posted by Frowner at 4:11 PM on May 2, 2016 [35 favorites]

This is really hard. When people invite us to break bread with them, part of that is "and I will feed you as best I can, since I am bothering to invite you over and offer you food." I had a friend who'd I'd known for a decade - who was a chef! at a restaurant that was super accommodating! - who would routinely be like "oh, man, I just dumped soy sauce in that, so sorry!" (F-ing gluten.)

It sounds like this has been going on for awhile, and they're not going to change. All you can do is pack your own food and NOT FEEL GUILTY (seriously, why should you feel guilty that you're feeding yourself at their party?), especially since it's MIL's birthday and meat-y paella is what she wants to eat. Would it be right for them to make something to works for you too? Of course. But if they're not going to, all you can do is bring something along, smile, and say 'no thank you!' to the meaty version if offered (can you heat and plate while everyone else is bustling and minimize the attention to your plate?) In a couple of occasions, hopefully this will be normalized... and then they'll find something else to give you a hard time about. ;)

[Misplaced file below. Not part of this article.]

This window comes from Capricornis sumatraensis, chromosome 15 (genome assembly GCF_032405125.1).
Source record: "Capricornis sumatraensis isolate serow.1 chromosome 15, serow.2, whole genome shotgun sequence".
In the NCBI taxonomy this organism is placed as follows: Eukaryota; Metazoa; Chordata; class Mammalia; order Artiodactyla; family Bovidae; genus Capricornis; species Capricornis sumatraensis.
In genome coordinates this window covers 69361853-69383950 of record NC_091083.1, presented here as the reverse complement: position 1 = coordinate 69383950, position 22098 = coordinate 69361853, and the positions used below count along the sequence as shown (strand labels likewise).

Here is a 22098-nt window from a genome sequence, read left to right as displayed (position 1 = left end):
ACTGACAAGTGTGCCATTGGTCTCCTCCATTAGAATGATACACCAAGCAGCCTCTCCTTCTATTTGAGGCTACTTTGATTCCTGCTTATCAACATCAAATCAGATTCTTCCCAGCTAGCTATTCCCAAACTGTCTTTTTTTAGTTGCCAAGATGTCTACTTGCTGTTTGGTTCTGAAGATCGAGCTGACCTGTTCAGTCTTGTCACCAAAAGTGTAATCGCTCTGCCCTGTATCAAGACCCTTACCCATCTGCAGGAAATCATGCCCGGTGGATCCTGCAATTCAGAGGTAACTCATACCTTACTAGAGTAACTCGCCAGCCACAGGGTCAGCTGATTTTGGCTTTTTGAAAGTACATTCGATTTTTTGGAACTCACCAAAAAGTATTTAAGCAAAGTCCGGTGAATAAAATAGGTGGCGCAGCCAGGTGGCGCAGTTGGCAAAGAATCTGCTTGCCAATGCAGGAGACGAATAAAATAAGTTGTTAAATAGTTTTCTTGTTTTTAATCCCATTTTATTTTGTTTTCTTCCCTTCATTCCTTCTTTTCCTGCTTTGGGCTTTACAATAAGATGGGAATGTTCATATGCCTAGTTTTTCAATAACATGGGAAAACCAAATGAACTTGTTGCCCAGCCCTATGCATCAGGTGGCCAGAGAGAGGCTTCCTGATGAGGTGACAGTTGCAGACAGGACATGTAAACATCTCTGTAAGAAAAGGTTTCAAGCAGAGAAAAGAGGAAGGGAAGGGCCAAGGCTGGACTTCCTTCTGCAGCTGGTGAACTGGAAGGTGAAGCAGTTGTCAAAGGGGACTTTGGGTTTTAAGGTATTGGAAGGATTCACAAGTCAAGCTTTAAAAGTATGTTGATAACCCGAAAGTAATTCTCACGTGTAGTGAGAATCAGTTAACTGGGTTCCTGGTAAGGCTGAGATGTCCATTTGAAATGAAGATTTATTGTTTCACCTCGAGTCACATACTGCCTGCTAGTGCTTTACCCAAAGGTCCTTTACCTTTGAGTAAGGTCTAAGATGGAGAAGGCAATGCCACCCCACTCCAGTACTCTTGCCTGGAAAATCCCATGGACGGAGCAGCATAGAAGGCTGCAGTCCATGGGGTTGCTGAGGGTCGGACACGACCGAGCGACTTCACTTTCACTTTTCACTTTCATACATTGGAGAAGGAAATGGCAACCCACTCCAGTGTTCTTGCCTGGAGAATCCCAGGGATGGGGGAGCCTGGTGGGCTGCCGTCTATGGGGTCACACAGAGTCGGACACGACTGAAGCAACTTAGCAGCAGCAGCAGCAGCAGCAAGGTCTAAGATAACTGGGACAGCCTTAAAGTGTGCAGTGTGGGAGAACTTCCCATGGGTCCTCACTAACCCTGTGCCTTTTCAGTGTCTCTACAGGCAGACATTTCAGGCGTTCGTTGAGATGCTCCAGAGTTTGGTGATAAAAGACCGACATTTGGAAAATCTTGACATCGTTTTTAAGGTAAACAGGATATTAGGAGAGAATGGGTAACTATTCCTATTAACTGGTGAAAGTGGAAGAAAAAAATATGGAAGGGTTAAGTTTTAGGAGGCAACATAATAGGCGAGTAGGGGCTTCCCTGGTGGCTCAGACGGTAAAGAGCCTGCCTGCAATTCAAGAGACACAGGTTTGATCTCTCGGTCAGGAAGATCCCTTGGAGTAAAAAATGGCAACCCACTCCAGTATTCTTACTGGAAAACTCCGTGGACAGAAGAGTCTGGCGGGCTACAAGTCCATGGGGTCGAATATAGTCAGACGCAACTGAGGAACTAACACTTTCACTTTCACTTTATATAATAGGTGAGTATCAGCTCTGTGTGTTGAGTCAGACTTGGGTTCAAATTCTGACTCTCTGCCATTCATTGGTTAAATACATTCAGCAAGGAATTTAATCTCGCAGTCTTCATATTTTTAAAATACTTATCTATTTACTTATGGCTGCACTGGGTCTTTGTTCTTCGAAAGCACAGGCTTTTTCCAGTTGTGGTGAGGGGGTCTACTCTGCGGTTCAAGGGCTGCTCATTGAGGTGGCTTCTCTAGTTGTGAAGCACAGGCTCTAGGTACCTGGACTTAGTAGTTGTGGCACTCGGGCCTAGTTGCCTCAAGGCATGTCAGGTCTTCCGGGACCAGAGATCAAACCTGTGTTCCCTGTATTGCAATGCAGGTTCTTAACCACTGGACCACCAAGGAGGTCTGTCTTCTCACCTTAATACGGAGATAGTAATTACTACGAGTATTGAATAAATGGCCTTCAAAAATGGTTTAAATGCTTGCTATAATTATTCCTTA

posted by joycehealy at 4:12 PM on May 2, 2016 [2 favorites]

they take initiative on the food, usually in cahoots with my mother-in-law, and anything prepared is almost never vegan and almost always includes meat, often when it could be excluded.

Just because they take the initiative on food should not stop you from bringing additional dishes that you can eat. It does not make you a jerk.

It's unfortunate that they won't accommodate you and I think that makes them sucky hosts, but if you've already tried to ask politely and they aren't doing anything about it, then bring your own food. There aren't any other options, because getting louder and demanding that they make vegetarian food would then be crossing the line into sucky guest territory.
posted by Karaage at 4:12 PM on May 2, 2016 [6 favorites]

Hi there, Madhur Jaffrey has a killer vege paella in her book World Vegetarian. I can't find it transcribed online in my cursory searching though, but more broadly: